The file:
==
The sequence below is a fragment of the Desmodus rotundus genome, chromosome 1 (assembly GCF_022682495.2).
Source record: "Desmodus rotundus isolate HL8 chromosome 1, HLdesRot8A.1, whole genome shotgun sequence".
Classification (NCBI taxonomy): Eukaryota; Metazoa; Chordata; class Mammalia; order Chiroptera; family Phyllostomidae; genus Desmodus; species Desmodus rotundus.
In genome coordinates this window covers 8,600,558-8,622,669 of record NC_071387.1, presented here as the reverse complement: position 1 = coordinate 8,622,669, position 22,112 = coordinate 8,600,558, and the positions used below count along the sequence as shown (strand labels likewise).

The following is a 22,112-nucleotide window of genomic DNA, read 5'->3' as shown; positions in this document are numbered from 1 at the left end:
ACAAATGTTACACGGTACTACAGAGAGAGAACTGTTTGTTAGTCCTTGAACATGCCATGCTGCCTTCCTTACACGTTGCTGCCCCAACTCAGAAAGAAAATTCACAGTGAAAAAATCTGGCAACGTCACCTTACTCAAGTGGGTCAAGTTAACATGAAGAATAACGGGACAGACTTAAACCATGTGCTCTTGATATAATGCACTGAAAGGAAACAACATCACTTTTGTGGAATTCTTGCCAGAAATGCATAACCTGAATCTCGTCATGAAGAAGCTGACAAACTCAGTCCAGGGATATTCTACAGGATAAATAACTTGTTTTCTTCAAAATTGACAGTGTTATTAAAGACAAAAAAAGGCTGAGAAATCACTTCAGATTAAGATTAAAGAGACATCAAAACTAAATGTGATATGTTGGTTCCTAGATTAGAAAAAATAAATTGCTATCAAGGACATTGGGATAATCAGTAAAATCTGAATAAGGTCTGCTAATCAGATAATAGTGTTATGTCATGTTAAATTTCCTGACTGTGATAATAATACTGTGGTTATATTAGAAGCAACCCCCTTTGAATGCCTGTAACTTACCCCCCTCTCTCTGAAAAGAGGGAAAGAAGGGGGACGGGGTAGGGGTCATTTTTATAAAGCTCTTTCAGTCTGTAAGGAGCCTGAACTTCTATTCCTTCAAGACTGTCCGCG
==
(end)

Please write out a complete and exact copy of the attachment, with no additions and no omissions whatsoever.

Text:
The sequence below is a fragment of the Desmodus rotundus genome, chromosome 1 (assembly GCF_022682495.2).
Source record: "Desmodus rotundus isolate HL8 chromosome 1, HLdesRot8A.1, whole genome shotgun sequence".
Classification (NCBI taxonomy): Eukaryota; Metazoa; Chordata; class Mammalia; order Chiroptera; family Phyllostomidae; genus Desmodus; species Desmodus rotundus.
In genome coordinates this window covers 8,600,558-8,622,669 of record NC_071387.1, presented here as the reverse complement: position 1 = coordinate 8,622,669, position 22,112 = coordinate 8,600,558, and the positions used below count along the sequence as shown (strand labels likewise).

The following is a 22,112-nucleotide window of genomic DNA, read 5'->3' as shown; positions in this document are numbered from 1 at the left end:
ACAAATGTTACACGGTACTACAGAGAGAGAACTGTTTGTTAGTCCTTGAACATGCCATGCTGCCTTCCTTACACGTTGCTGCCCCAACTCAGAAAGAAAATTCACAGTGAAAAAATCTGGCAACGTCACCTTACTCAAGTGGGTCAAGTTAACATGAAGAATAACGGGACAGACTTAAACCATGTGCTCTTGATATAATGCACTGAAAGGAAACAACATCACTTTTGTGGAATTCTTGCCAGAAATGCATAACCTGAATCTCGTCATGAAGAAGCTGACAAACTCAGTCCAGGGATATTCTACAGGATAAATAACTTGTTTTCTTCAAAATTGACAGTGTTATTAAAGACAAAAAAAGGCTGAGAAATCACTTCAGATTAAGATTAAAGAGACATCAAAACTAAATGTGATATGTTGGTTCCTAGATTAGAAAAAATAAATTGCTATCAAGGACATTGGGATAATCAGTAAAATCTGAATAAGGTCTGCTAATCAGATAATAGTGTTATGTCATGTTAAATTTCCTGACTGTGATAATAATACTGTGGTTATATTAGAAGCAACCCCCTTTGAATGCCTGTAACTTACCCCCCTCTCTCTGAAAAGAGGGAAAGAAGGGGGACGGGGTAGGGGTCATTTTTATAAAGCTCTTTCAGTCTGTAAGGAGCCTGAACTTCTATTCCTTCAAGACTGTCCGCG